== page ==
Once you get past its bizarre name, Dorfromantik offers simple, relaxing sessions of tile-matching puzzle goodness. Connecting hexagons to build pretty landscapes offers the thoughtful strategy of a city-builder to provide a stimulating yet overwhelmingly Zen atmosphere.
Fans of the board game Carcassonne should quickly grasp Dorfromantik’s concept of drawing random tiles and finding high-scoring – and aesthetically pleasing – ways to place them on the field based on their scenery. Tiles only fit next to those with corresponding edges; railroad tiles connect with railroads, rivers merge with other bodies of water, and so on. Creating expansive forests or sprawling villages reward more points, and I enjoy the challenge of finding optimal ways to make pieces fit. Completing sections of the map and watching boats sail across my pretzel-like waterways is a small but satisfying touch because of how it brings my model cities to life.
The classic experience presents objectives, such as building towns to a specific size, to provide nuggets of purpose to make the otherwise freeform experience engaging. You don’t have to complete these tasks, but I always delight in closing the loop on a plot of land I spent ages building up and watching my score skyrocket. Expanding your board can unlock new types of tiles, such as windmills, water wheels, and even new biomes to spice up the draw pool. Seeing the field evolve from the standard lush green to a patchwork of darker, barren earth or snow-frosted trees freshens the visual variety.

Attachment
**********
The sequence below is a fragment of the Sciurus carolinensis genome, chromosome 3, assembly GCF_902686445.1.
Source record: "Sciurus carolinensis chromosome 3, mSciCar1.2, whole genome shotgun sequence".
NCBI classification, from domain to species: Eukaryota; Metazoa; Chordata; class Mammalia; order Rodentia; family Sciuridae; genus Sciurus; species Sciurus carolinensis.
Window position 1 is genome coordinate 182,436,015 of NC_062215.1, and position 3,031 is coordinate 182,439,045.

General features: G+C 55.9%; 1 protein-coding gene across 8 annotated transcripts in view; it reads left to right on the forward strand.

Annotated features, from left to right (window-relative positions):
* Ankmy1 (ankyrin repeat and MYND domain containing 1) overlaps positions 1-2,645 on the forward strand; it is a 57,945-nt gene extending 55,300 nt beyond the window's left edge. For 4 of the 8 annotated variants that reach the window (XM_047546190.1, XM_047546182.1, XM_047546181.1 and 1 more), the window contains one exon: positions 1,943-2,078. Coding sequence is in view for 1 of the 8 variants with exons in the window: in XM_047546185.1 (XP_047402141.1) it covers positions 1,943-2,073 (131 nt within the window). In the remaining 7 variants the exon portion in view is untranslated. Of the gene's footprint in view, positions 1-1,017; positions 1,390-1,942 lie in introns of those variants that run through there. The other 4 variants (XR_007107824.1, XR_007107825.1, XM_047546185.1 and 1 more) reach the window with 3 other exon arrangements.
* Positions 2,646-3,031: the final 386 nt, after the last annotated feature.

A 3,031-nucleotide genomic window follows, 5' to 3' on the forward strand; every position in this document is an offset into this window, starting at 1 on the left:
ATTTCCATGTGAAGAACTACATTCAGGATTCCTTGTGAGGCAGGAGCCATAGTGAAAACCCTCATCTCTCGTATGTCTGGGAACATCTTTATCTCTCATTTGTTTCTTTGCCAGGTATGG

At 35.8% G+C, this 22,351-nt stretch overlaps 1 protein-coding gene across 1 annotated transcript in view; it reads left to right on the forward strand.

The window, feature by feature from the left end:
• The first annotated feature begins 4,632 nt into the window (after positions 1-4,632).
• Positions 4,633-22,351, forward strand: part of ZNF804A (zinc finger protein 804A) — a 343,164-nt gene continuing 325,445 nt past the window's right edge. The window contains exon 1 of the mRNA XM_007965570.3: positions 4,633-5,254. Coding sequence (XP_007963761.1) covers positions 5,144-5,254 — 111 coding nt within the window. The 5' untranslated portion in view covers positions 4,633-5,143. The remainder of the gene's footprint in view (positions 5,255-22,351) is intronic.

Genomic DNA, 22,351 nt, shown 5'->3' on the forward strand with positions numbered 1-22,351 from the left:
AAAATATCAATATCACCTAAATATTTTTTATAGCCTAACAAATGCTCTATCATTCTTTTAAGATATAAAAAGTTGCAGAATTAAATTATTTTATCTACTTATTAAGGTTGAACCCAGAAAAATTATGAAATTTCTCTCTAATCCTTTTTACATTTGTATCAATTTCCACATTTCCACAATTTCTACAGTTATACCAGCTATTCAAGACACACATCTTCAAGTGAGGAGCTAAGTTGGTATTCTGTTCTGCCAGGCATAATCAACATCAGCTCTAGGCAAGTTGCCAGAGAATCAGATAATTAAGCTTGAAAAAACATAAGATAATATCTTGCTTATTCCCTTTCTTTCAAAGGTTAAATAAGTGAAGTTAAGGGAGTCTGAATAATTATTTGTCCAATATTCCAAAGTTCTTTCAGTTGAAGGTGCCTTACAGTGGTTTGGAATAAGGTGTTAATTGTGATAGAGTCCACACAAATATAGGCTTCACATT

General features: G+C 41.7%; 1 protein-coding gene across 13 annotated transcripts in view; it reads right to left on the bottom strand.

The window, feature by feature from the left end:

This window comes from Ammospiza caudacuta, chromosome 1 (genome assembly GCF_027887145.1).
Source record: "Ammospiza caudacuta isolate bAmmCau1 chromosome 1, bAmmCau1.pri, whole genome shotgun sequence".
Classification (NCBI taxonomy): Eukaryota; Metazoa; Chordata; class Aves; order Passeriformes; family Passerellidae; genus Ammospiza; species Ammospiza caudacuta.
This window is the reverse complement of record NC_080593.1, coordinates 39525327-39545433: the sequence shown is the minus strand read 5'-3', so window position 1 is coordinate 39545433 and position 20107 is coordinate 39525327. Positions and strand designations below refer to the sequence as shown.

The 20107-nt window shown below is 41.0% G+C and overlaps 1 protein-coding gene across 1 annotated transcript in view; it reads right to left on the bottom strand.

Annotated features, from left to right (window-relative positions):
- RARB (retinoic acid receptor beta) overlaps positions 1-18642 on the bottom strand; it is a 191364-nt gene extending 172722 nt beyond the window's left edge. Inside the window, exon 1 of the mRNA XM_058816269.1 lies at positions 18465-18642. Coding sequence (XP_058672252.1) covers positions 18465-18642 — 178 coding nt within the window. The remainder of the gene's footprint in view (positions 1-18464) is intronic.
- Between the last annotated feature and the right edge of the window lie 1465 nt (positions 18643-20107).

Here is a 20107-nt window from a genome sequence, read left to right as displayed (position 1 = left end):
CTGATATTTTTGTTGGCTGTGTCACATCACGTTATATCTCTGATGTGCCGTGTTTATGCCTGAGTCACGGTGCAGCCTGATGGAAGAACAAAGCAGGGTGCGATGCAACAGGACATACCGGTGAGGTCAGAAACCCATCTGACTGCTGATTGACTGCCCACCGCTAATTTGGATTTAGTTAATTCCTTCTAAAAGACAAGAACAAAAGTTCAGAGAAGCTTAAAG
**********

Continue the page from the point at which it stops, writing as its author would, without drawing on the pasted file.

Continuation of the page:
I appreciate how Dorfromantik’s selection of modes provides several options for enjoying the experience based on my mood. A Creative Mode allows for building without restriction, even letting you discard ill-fitting tiles. Conversely, Hard Mode offers a steeper challenge with more complex pieces. Quick Mode condenses the game into shorter sessions, great for knocking out quick rounds while on the go. The Monthly Mode mixes up the game long-term with new batches of custom rules each month.
I spent a substantial amount of time playing the PC version of Dorfromantik when it launched in early access last year. The experience translates well to Switch, though using controller inputs to move tiles and the camera is, unsurprisingly, less intuitive than the snappy precision of a mouse. It’s not bad by any means, though it is my least preferred way to play. That said, it’s a fair trade-off for the perk of tile-matching in bed or on the couch. Plus, the simple yet colorful art direction, which has a hand-drawn quality, pops on the small screen.
Dorfromantik balances its strategic and cozy elements well, and it’s easy to fall into a serene trance of dropping tiles. Pulling the camera back to reveal the full scope of my landscape always feels like a satisfying reward for my subtle, hard work, much like stepping back to admire a finished painting. While it’s not the sort of puzzle game I feel compelled to play more than a session or two a day, I always appreciate the improved mood with which it leaves me.